‘Dutch disease’ evident in Ghana, cedi to lose 13% value in 2012 – CEPA

A yet to be released report by the Centre for Policy Analysis (CEPA) has revealed signs of the Dutch disease in Ghana’s economy.

The Dutch disease is normally found in oil-rich countries where there is the increase in exploitation of natural resources and a decline in the manufacturing sector.

CEPA’s report, Ghana Economic Review and Outlook 2013 and the Dawn of the Dutch Disease, says the so-called Dutch disease is in “evidence” in Ghana’s economy.

“This shows itself in the increasing loss of international competitiveness of exporting and import-competing activities in the non-oil sector; and loss of factors of production into oil-related subsectors of the services sector; and the consequent slowdown in the tempo of activity or growth rates and threat of rising unemployment,” the policy think tank said.

Ghana started producing oil in 2010, and the commodity has become the nation’s lead driver of the economy.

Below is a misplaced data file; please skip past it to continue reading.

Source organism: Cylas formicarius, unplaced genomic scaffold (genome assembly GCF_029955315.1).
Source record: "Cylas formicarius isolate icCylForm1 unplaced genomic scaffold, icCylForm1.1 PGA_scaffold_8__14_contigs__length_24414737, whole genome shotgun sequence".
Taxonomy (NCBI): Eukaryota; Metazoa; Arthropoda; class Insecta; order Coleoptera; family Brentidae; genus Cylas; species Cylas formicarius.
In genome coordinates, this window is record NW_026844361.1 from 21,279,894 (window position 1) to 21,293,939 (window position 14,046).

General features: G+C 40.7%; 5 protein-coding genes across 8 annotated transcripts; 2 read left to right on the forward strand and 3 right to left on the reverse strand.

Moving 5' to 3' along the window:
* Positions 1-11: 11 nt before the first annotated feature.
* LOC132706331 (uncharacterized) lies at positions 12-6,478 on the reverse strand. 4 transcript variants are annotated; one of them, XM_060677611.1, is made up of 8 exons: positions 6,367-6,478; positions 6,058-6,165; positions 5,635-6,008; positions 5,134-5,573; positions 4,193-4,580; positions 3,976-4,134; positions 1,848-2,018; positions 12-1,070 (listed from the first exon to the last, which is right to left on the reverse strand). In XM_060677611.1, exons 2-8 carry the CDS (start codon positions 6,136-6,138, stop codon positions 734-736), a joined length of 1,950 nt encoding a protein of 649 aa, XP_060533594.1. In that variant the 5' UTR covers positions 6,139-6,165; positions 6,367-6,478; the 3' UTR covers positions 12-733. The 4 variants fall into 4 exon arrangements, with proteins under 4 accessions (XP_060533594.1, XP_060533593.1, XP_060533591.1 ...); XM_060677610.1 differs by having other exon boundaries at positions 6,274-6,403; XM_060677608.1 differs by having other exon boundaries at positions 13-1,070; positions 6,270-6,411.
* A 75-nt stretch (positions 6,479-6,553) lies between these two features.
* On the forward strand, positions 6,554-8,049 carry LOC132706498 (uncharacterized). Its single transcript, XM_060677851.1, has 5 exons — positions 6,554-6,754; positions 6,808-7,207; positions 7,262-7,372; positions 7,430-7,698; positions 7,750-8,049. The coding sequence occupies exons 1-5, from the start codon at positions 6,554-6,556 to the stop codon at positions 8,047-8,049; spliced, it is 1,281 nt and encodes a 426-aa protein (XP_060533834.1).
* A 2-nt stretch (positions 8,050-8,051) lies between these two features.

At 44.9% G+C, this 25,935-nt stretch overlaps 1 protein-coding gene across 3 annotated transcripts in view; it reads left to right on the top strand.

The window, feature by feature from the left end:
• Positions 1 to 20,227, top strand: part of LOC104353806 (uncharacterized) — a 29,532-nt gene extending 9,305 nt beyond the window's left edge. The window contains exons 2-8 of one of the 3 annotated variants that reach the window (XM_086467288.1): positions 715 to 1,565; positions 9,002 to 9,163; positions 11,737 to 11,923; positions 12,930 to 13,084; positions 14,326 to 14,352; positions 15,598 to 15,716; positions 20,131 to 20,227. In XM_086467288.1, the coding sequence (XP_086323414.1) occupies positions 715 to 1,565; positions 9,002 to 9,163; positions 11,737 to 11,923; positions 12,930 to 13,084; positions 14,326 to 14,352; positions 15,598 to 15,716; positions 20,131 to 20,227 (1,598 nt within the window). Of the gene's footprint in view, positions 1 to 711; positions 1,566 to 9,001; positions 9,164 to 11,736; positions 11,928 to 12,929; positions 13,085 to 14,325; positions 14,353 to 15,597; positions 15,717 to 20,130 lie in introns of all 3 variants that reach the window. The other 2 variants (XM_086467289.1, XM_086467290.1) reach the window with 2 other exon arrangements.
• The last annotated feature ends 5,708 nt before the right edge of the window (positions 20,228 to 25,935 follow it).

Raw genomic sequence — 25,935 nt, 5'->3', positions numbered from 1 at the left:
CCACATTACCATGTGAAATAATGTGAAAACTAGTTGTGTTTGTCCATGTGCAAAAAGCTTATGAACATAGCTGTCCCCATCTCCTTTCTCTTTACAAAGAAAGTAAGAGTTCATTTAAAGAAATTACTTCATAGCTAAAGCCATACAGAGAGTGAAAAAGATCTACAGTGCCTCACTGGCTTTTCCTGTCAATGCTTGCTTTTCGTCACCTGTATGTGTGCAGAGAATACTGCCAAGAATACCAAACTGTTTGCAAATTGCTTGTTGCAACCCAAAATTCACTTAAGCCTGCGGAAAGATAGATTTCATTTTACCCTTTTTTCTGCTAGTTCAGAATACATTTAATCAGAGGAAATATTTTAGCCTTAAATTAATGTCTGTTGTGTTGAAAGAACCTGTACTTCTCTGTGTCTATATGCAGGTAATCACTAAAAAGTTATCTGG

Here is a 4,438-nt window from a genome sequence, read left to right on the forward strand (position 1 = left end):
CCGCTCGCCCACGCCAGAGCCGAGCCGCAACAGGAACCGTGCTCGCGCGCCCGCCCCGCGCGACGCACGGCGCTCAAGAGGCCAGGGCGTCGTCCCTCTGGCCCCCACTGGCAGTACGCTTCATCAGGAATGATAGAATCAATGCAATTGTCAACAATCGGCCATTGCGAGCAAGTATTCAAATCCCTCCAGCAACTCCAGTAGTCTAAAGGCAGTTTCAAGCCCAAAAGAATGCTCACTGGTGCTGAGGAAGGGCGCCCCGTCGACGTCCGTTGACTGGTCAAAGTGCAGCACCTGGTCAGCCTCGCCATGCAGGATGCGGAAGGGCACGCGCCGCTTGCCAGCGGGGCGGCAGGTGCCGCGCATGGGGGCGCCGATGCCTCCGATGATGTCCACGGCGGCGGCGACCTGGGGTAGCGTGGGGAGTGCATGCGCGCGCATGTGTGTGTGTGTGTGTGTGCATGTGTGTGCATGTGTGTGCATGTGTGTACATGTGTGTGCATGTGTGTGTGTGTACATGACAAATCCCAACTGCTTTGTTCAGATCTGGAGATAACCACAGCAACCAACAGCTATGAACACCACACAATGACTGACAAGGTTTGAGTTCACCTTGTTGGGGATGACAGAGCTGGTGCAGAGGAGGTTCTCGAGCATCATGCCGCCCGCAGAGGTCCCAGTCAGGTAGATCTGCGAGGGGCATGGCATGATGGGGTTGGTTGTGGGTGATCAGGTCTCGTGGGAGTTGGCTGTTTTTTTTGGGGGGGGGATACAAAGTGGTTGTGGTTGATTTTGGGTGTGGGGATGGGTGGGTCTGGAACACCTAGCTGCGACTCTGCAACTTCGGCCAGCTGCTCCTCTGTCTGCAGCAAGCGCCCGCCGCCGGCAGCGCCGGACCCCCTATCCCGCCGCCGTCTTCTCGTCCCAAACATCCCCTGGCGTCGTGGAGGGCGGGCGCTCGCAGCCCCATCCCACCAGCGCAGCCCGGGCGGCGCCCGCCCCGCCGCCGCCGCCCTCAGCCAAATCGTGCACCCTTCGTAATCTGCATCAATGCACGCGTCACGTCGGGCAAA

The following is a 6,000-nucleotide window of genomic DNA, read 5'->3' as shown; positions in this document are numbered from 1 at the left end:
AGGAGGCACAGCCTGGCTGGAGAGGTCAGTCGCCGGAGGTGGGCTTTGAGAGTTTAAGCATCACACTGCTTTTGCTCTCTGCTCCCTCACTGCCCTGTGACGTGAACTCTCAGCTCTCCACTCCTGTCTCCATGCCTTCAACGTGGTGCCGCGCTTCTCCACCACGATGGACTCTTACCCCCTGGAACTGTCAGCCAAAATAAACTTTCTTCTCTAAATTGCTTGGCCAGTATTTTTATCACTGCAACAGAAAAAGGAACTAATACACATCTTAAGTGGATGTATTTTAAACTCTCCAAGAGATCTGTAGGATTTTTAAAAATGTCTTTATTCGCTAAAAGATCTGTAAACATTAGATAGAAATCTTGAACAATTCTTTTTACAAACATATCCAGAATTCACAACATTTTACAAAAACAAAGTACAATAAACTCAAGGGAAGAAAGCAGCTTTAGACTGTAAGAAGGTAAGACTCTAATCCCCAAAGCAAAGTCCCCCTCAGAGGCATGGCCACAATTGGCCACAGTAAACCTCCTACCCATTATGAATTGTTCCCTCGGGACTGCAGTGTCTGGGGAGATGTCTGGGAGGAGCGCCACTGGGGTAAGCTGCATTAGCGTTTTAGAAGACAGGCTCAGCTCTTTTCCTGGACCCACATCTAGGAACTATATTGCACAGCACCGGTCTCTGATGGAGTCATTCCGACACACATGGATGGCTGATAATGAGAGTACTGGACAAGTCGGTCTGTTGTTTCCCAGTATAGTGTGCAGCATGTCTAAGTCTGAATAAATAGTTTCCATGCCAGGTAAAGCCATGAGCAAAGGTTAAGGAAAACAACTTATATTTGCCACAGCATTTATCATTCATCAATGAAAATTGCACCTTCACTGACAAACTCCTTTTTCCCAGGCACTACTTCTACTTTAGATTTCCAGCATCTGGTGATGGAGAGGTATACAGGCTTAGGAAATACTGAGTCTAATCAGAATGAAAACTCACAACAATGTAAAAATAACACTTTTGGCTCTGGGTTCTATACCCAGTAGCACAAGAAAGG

In the short- to medium-term, the remedy against the unfolding Dutch Disease is to focus on reducing the costs of doing business and increasing productivity in Ghana, CEPA advised.

The report, which will be launched October 25, 2012 in Accra, also made some important findings.

It observed that the currency crisis has been brought under control.

“Over the first half of this year, the cedi lost about 20% of its value against the US dollar in the foreign exchange markets. It stabilized somewhat between July and August, reaching a peak of GH¢1.9565 per US dollar in late-August, and thereafter gradually gained in value to the current GH¢1.8938 by mid-October,” the report stated.

Barring any adverse developments, CEPA has projected an end-year rate of GH¢1.85 per US dollar.
For the year as a whole this would mean a cumulative loss in the value of the cedi by about 13%, it added.

CEPA attributed the weakening of the cedi in the first half of the year to largely “political business cycle, a characteristic of democracies around the world which is also observed in the Fourth Republic of Ghana.”

It largely manifests itself in election years, resulting in loss of macroeconomic stability continued loss in the value of the cedi and rising inflation, CEPA argues.

By Ekow Quandzie

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